Monday, 1 November 1999, Reger Room, Maritim Hotel, Bonn
10:00 - Opening
10:10 - What the science says -- Science was the driving force behind the adoption of the 1992 Convention and the 1997 Protocol. Although important uncertainties remain, enormous progress has been over the past decade in understanding how the climate system works and how it is affected by greenhouse gas emissions. Luiz Gylvan Meira Filho, Vice-Chairman of the Intergovernmental Panel on Climate Change (IPCC) and President of the Brazilian Space Agency, will review global climate models, projections of future climate change, the carbon cycle, feedbacks, and more.
11:00 - Adapting to the expected impacts -- Climate change is projected to affect temperatures, weather patterns, the hydrological cycle, sea levels, wildlife, and human health. Robert T. Watson, Chairman of the IPCC and Director of the World Bank's Environment Department, will present the past findings of IPCC Working Group II concerning the expected impacts of climate change, key vulnerabilities, and the policies and technologies that could be adopted in response.
11:50 - Coffee
12:10 - Reducing greenhouse gas emissions -- What policies will be most effective - How can governments encourage the adoption of climate-friendly technologies - How can global action be made cost-effective - Ogunlade R. Davidson, Co-Chairman of IPCC Working Group III and Dean of the Engineering Faculty at the University of Sierra Leone, will explore these questions.
1:00 - Lunch
15:00 - An introduction to the Climate Change Convention and its Kyoto Protocol -- The international climate change regime that has evolved over the past decade consists of the most complex set of agreements ever adopted in the fields of environment and development. Michael Grubb of the Royal Institute of International Affairs will explain how this legal regime works, with an emphasis on the 1997 Kyoto Protocol and its flexibility mechanisms.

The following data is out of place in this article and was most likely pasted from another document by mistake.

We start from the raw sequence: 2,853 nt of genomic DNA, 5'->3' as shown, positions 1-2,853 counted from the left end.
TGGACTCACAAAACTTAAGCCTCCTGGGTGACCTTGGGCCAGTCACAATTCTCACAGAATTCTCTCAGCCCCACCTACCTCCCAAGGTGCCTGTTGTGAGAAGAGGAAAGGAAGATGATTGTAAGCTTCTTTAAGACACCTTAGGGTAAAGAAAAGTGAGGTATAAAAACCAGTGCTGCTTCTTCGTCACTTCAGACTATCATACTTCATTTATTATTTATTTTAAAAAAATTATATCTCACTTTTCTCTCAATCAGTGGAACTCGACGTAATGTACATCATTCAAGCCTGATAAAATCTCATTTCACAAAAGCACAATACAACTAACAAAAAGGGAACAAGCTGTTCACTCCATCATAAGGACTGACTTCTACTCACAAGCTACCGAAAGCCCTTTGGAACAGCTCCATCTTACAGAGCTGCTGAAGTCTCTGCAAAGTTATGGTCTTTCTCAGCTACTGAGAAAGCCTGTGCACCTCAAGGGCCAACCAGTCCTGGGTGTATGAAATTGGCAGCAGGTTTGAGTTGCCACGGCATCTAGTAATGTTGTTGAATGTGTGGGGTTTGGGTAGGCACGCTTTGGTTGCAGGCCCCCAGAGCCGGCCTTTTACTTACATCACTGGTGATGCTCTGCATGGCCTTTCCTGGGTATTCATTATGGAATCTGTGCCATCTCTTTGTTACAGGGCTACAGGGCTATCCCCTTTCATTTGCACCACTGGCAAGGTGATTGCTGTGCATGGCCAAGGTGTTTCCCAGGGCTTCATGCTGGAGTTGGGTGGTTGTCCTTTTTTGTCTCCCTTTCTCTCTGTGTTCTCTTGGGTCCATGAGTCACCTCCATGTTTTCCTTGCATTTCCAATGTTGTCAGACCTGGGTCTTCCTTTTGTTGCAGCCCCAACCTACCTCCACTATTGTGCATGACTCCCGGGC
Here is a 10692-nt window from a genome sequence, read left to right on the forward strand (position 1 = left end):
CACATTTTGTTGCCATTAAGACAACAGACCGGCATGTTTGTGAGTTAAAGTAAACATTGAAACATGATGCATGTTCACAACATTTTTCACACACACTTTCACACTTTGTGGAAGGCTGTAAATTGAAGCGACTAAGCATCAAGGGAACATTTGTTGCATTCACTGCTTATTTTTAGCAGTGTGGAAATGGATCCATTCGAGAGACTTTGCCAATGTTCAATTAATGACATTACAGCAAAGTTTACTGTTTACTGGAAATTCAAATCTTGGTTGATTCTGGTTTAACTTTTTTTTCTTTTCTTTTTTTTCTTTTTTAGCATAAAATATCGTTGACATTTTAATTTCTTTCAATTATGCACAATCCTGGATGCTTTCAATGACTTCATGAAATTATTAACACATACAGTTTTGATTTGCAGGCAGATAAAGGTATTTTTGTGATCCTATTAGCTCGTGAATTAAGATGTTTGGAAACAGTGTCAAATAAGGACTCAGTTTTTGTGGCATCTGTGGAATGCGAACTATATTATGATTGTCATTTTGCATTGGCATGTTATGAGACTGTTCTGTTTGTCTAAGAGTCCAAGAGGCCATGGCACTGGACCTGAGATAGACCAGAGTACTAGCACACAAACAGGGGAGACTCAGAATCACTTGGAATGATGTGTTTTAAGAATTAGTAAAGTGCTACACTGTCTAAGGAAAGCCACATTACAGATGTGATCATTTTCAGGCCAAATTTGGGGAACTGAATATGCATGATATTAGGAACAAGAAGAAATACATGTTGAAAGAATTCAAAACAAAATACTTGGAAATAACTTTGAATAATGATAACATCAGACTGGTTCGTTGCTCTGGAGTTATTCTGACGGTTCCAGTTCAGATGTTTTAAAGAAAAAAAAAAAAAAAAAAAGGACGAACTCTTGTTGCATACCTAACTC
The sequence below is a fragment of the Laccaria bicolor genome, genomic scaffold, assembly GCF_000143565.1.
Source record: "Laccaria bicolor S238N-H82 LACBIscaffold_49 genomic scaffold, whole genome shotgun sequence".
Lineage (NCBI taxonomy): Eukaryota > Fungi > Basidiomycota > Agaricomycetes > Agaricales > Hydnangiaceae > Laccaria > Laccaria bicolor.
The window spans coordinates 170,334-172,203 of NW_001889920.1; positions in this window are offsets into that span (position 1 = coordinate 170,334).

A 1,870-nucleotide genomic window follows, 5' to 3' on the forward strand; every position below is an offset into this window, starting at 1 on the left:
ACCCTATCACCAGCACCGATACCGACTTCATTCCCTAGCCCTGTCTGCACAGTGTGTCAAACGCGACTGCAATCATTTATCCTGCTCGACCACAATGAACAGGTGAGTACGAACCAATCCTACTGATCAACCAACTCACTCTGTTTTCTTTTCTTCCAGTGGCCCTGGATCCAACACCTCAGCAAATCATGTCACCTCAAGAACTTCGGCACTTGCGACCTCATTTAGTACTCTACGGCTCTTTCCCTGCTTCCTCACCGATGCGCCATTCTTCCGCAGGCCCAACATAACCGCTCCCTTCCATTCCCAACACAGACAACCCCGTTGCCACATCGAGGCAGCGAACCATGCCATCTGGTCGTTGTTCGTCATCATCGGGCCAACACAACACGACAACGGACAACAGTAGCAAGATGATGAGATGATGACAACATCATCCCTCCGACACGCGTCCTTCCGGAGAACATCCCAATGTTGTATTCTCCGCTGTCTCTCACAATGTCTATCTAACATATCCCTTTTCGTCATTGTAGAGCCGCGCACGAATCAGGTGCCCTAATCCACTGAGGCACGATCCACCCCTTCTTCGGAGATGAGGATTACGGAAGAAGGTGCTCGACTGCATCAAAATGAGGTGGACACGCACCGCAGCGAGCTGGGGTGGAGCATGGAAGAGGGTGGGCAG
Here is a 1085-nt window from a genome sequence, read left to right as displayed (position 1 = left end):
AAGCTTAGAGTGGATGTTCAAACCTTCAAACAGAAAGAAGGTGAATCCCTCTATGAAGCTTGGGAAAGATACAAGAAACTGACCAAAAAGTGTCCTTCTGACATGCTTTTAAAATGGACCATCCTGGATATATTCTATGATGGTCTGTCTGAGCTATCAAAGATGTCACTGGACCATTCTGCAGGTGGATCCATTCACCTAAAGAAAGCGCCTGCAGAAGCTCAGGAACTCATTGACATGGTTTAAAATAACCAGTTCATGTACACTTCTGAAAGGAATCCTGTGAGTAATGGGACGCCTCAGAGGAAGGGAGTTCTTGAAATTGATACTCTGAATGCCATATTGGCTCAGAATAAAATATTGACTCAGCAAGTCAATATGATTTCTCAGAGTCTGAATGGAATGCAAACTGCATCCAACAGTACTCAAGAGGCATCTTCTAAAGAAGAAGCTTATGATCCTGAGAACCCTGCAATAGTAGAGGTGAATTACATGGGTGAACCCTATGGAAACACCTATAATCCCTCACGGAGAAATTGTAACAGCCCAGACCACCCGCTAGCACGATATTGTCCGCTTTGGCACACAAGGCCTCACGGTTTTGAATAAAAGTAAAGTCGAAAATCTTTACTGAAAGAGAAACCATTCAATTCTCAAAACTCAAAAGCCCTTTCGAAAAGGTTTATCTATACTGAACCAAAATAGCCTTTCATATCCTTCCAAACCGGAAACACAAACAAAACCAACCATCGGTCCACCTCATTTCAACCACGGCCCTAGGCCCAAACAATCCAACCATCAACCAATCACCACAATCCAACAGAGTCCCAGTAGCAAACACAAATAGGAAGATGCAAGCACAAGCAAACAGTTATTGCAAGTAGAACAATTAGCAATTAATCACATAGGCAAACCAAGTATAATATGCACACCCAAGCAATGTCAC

15:50 - The Kyoto Protocol: Unfinished business -- Despite two years of intensive talks, governments were unable to finalize all of the Protocol's practical details at Kyoto. They are now working under the 1998 Buenos Aires Plan of Action to make the Protocol fully operational by 2001 at the very latest. Raul Estrada-Oyuela, former chairman of the Protocol talks and now visiting professor at Columbia University, will analyze the outstanding political and technical issues that need to be resolved to ensure an effective Protocol.
16:40 - Coffee
17:00 - Tips for press: How to cover the COP -- Intergovernmental meetings are based on jargon and procedures that can be baffling to newcomers. The COP press team, Michael Williams of the UN Environment Programme and Axel Wuestenhagen of the UN Information Center/Bonn, will explain how COP 5 works and describe the press arrangements so that journalists can more easily cover this complex and important event.
17:45 - Close
Sponsored by the German Foundation for International Development
in cooperation with the UNFCCC Secretariat and UNEP